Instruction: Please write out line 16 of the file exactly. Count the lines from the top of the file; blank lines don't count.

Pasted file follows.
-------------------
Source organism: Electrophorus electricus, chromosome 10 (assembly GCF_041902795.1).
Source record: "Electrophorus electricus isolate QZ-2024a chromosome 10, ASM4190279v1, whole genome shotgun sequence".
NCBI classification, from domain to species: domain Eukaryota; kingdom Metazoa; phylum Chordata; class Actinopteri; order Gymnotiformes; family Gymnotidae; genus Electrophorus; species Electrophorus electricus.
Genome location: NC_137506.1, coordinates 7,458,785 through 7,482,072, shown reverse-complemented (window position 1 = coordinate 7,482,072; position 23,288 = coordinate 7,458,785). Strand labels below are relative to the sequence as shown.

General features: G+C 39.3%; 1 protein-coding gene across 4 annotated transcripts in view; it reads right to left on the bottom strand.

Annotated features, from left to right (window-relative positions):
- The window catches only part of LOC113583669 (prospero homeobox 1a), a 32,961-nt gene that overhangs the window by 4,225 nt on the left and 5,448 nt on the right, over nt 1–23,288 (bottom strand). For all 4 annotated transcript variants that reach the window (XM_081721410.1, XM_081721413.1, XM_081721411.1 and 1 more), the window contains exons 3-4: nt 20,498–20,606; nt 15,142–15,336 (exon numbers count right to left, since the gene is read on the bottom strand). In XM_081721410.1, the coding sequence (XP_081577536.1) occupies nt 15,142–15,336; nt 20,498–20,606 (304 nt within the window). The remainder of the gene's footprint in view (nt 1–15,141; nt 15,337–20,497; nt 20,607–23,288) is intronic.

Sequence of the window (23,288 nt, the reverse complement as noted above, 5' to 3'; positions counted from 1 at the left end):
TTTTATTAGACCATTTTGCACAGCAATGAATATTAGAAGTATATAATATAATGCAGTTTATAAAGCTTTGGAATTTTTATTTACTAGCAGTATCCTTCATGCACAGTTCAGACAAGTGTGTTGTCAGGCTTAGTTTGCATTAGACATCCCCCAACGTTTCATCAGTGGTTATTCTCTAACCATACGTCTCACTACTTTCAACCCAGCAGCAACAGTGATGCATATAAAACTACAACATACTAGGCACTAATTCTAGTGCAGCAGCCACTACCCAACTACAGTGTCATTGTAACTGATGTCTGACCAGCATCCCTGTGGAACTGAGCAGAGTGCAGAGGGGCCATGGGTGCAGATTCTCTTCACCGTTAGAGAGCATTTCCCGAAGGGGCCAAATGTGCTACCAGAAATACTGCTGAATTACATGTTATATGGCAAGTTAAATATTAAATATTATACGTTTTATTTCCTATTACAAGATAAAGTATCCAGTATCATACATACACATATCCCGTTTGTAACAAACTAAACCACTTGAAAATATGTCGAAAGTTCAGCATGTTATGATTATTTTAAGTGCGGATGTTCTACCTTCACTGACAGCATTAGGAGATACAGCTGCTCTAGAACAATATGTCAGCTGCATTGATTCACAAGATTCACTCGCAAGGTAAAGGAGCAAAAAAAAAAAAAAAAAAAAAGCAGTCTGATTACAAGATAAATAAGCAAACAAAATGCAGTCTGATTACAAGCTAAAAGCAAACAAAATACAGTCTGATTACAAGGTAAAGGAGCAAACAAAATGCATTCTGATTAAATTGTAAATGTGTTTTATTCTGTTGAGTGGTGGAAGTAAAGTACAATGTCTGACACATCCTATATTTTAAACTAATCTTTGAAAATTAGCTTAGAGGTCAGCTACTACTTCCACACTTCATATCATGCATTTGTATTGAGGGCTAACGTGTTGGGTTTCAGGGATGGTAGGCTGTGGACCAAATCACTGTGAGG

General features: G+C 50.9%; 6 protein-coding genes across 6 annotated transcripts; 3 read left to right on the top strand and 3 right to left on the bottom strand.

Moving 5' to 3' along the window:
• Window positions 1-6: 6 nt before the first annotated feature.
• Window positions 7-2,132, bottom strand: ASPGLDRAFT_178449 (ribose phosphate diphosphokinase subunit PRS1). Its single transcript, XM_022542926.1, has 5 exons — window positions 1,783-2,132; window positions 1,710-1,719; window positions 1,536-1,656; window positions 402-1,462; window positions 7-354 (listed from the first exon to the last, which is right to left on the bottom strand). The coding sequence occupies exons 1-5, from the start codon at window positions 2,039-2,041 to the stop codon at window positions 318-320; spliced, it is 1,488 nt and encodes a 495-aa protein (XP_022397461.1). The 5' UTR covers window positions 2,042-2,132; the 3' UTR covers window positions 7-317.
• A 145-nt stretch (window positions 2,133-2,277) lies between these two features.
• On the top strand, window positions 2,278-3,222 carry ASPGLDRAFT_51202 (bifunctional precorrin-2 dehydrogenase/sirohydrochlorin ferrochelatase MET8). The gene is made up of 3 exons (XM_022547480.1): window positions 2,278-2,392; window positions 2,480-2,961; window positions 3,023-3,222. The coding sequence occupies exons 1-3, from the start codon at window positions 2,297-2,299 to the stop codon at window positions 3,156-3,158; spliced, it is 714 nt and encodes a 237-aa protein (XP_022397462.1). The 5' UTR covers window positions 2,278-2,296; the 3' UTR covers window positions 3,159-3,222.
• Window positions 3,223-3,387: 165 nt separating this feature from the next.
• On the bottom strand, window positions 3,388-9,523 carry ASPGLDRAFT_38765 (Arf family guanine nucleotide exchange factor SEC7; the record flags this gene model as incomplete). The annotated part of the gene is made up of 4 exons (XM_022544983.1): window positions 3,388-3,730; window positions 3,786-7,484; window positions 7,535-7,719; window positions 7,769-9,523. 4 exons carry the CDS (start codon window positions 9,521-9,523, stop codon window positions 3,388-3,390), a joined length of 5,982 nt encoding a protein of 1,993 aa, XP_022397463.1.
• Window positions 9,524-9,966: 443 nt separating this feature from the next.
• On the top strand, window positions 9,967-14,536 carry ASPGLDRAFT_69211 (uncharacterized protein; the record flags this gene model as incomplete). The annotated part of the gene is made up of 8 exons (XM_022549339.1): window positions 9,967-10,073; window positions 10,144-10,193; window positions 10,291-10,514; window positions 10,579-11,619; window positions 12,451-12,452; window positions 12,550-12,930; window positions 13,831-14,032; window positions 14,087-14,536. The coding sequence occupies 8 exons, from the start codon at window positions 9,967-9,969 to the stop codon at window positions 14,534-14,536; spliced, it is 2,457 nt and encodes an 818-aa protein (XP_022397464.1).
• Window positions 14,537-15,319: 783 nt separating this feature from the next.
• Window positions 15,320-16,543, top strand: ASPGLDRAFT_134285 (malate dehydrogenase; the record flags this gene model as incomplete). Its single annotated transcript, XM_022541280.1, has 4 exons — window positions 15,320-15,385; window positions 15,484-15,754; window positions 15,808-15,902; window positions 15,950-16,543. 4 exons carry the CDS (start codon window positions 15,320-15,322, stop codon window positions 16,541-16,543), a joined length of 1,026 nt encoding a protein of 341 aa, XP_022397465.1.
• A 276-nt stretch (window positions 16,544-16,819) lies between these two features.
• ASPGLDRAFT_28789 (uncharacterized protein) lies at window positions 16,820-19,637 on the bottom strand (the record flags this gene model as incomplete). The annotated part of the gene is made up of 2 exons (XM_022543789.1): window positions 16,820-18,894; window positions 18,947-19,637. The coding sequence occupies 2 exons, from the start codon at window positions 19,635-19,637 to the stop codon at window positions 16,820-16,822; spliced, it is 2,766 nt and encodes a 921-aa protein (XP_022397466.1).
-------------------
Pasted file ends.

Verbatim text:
• Window positions 3,223-3,387: 165 nt separating this feature from the next.